Koko mixed politics with work at Eskom, inquiry hears | Fin24
 
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Koko mixed politics with work at Eskom, inquiry hears

Feb 28 2018 17:52
Lameez Omarjee

Cape Town – Former top Eskom executive Matshela Koko would treat employees differently if they had different political views to his, the Eskom Inquiry heard on Wednesday.

Suspended Eskom executive Abram Masango told the portfolio committee on public enterprises that Koko had undermined his authority when he was working at the Kusile Power Station because of political differences. 

He also claimed that his identity as the author of a whistleblower report had been leaked to Koko by someone within the power utility. 

But Koko, speaking to Fin24 after the proceedings ended, described Masango's testimony as “preposterous”, saying that political differences had never influenced hos work at the power utility. 

Masango, the power utility's former group executive for group capital, was suspended last year. 

In his testimony on Wednesday Masango alleged that Koko had instructed a general in the SANDF to "remove" employees from the Kusile Power Station Project.

The general had informed Masango, then Kusile's general manager, of this instruction.

Masango said no reasons were given. Eventually Masango said he managed to arrange with the project director at Kusile, France Hlakudi, to meet with Koko to discuss what what going on.

But he said Koko did not give the two of them any reasons, and instead said it was a "command and control" matter. 

The wrong man

Masango said that, after requesting Hlakudi leave the office, he confronted Koko about what he meant, and asked him why the general was there. 

“His [Koko’s] specific words were, ‘You Abram, you are supporting the wrong politicians’.”

This was a reference to then Mpumalanga premier DD Mabuza in particular, Masango said.

Masango told the committee he then told Koko that he was not supporting Mabuza.

“The meeting didn’t end well. I ended up leaving.”

Masango said he then again met with Hlakudi to explain that he did not get any reasons to remove the employees, but that it was best to follow the instructions of Koko, who was acting CEO at the time.

Whistleblower report

Masango said that he had a good relationship with Koko until 2016.

“Our relationship became strained when I started becoming aware of his unprofessional conduct,” he said. 

He also told the committee that Koko appeared to have conferred with Gupta business associate Salim Essa when making staffing decisions at the power utility.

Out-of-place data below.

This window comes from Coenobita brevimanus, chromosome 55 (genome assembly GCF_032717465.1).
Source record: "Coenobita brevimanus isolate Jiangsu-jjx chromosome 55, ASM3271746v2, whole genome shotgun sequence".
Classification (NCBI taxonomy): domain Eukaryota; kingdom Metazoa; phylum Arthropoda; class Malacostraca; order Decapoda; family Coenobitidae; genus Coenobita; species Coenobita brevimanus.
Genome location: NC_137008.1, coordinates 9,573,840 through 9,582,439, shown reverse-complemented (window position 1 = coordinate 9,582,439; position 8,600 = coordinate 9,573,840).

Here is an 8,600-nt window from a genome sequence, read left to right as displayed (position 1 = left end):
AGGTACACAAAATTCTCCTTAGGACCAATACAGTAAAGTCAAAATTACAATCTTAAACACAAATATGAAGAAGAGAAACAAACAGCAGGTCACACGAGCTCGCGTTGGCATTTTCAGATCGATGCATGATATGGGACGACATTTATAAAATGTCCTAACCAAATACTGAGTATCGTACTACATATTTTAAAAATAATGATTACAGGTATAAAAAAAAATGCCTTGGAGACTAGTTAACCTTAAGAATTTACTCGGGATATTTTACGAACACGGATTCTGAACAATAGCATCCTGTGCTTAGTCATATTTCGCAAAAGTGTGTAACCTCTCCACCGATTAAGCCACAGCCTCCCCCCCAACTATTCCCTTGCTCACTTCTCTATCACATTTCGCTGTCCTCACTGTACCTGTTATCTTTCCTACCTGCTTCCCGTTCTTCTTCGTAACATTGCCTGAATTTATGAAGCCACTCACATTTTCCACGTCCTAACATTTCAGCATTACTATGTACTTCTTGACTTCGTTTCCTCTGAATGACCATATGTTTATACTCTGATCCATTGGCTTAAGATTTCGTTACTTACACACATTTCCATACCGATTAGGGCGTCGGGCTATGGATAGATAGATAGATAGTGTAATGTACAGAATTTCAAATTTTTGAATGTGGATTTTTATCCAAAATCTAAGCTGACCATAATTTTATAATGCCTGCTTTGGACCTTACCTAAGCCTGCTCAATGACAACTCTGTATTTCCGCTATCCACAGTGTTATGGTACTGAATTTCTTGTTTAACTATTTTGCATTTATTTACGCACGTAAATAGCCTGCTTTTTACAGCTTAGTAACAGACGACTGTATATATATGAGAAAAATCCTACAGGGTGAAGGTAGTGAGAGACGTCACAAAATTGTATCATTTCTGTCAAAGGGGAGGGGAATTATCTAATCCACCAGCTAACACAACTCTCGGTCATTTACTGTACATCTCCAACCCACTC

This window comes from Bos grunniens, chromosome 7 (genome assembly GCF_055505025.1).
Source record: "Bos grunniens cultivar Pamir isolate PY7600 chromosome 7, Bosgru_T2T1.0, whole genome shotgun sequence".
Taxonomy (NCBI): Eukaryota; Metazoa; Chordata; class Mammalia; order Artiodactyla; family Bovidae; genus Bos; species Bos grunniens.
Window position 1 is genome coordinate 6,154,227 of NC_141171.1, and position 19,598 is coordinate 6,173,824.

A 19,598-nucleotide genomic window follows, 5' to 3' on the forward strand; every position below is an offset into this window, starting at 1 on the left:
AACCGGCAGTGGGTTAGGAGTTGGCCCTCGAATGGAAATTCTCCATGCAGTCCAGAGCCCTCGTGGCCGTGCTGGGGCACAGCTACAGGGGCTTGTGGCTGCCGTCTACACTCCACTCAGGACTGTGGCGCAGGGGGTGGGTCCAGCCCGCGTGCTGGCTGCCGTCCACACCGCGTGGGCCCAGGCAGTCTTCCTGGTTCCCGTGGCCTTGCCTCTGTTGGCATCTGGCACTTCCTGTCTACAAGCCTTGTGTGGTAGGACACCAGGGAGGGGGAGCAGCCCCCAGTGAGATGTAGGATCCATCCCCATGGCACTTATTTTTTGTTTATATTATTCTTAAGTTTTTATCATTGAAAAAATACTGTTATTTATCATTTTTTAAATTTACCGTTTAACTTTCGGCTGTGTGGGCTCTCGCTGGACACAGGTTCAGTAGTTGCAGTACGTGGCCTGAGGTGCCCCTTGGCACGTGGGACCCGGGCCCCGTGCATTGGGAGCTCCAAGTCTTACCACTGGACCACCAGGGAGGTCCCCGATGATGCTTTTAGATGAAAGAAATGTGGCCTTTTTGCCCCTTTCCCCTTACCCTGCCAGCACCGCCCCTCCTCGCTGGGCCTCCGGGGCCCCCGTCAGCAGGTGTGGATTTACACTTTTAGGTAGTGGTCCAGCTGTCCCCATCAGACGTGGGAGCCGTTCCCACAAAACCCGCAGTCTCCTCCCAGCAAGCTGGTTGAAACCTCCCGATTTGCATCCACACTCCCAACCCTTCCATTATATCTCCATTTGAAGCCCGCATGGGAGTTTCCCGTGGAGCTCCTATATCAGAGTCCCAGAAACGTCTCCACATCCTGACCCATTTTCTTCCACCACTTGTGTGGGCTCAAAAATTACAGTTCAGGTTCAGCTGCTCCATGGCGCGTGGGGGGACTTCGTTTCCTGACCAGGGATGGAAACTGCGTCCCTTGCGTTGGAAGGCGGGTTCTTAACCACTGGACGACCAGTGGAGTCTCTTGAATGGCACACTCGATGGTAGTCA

In his 2017 whistleblower report, he said he raised concerns over Koko’s conduct which included allegedly flouting due processes.

Eskom's chairperson at the time, Ben Ngubane, called a special board meeting in March 2017 to discuss the suspension of Koko, based on the contents of the report.

Masango alleged that former public enterprises minister Lynne Brown then intervened to put a halt to Koko's suspension.

Brown previously slammed media reports saying she had prevented Koko from being suspended in March 2017, saying these were nothing but gossip. 

A few days after the board met, Ngubane called a meeting with Koko and Masango and asked them to resolve their issues and work together. This, Masango said, revealed to him that Ngubane had told Koko that he was in fact the whistleblower, which compromised his position and safety.

‘I did not meddle in politics’

Koko, who had been following Masango’s testimony, told Fin24 on Wednesday afternoon that the allegations that he had allowed politics to influence his work were “preposterous”. 

“I find it extremely far fetched. I was an executive of Eskom, I did not meddle in politics,” he said.

He added that up until now, no one had known who the whistleblower was, contrary to Masango’s testimony.

Speaking of allegations that he intimidated individuals, Koko said: “I know nothing of the threats they talk about.”

Koko, who eventually resigned from Eskom two weeks ago, told Fin24 that he is a “private citizen” now and wants to go about his own business. 

He said that he had cooperated with the parliamentary committee and will continue to do so if they request it of him. “I want to close that chapter and be a private citizen.”

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